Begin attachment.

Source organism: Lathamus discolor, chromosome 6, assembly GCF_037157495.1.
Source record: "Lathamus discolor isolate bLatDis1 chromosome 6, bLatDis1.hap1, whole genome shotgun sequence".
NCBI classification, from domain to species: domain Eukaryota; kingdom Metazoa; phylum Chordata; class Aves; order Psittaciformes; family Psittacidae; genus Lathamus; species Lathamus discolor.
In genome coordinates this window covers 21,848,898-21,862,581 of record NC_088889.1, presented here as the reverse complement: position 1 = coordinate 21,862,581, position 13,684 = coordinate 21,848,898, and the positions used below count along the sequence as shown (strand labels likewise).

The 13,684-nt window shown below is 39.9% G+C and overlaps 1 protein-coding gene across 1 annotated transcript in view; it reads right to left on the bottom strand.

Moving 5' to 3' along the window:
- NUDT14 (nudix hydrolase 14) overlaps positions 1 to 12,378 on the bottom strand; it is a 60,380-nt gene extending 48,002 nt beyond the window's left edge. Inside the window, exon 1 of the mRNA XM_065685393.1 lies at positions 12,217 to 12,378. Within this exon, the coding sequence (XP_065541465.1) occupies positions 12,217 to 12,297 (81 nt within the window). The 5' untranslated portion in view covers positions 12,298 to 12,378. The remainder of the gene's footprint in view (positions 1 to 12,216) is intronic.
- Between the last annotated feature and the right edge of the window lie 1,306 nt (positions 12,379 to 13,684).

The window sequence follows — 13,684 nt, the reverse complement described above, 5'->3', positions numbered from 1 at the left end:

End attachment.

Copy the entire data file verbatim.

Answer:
Source organism: Lathamus discolor, chromosome 6, assembly GCF_037157495.1.
Source record: "Lathamus discolor isolate bLatDis1 chromosome 6, bLatDis1.hap1, whole genome shotgun sequence".
NCBI classification, from domain to species: domain Eukaryota; kingdom Metazoa; phylum Chordata; class Aves; order Psittaciformes; family Psittacidae; genus Lathamus; species Lathamus discolor.
In genome coordinates this window covers 21,848,898-21,862,581 of record NC_088889.1, presented here as the reverse complement: position 1 = coordinate 21,862,581, position 13,684 = coordinate 21,848,898, and the positions used below count along the sequence as shown (strand labels likewise).

The 13,684-nt window shown below is 39.9% G+C and overlaps 1 protein-coding gene across 1 annotated transcript in view; it reads right to left on the bottom strand.

Moving 5' to 3' along the window:
- NUDT14 (nudix hydrolase 14) overlaps positions 1 to 12,378 on the bottom strand; it is a 60,380-nt gene extending 48,002 nt beyond the window's left edge. Inside the window, exon 1 of the mRNA XM_065685393.1 lies at positions 12,217 to 12,378. Within this exon, the coding sequence (XP_065541465.1) occupies positions 12,217 to 12,297 (81 nt within the window). The 5' untranslated portion in view covers positions 12,298 to 12,378. The remainder of the gene's footprint in view (positions 1 to 12,216) is intronic.
- Between the last annotated feature and the right edge of the window lie 1,306 nt (positions 12,379 to 13,684).

The window sequence follows — 13,684 nt, the reverse complement described above, 5'->3', positions numbered from 1 at the left end: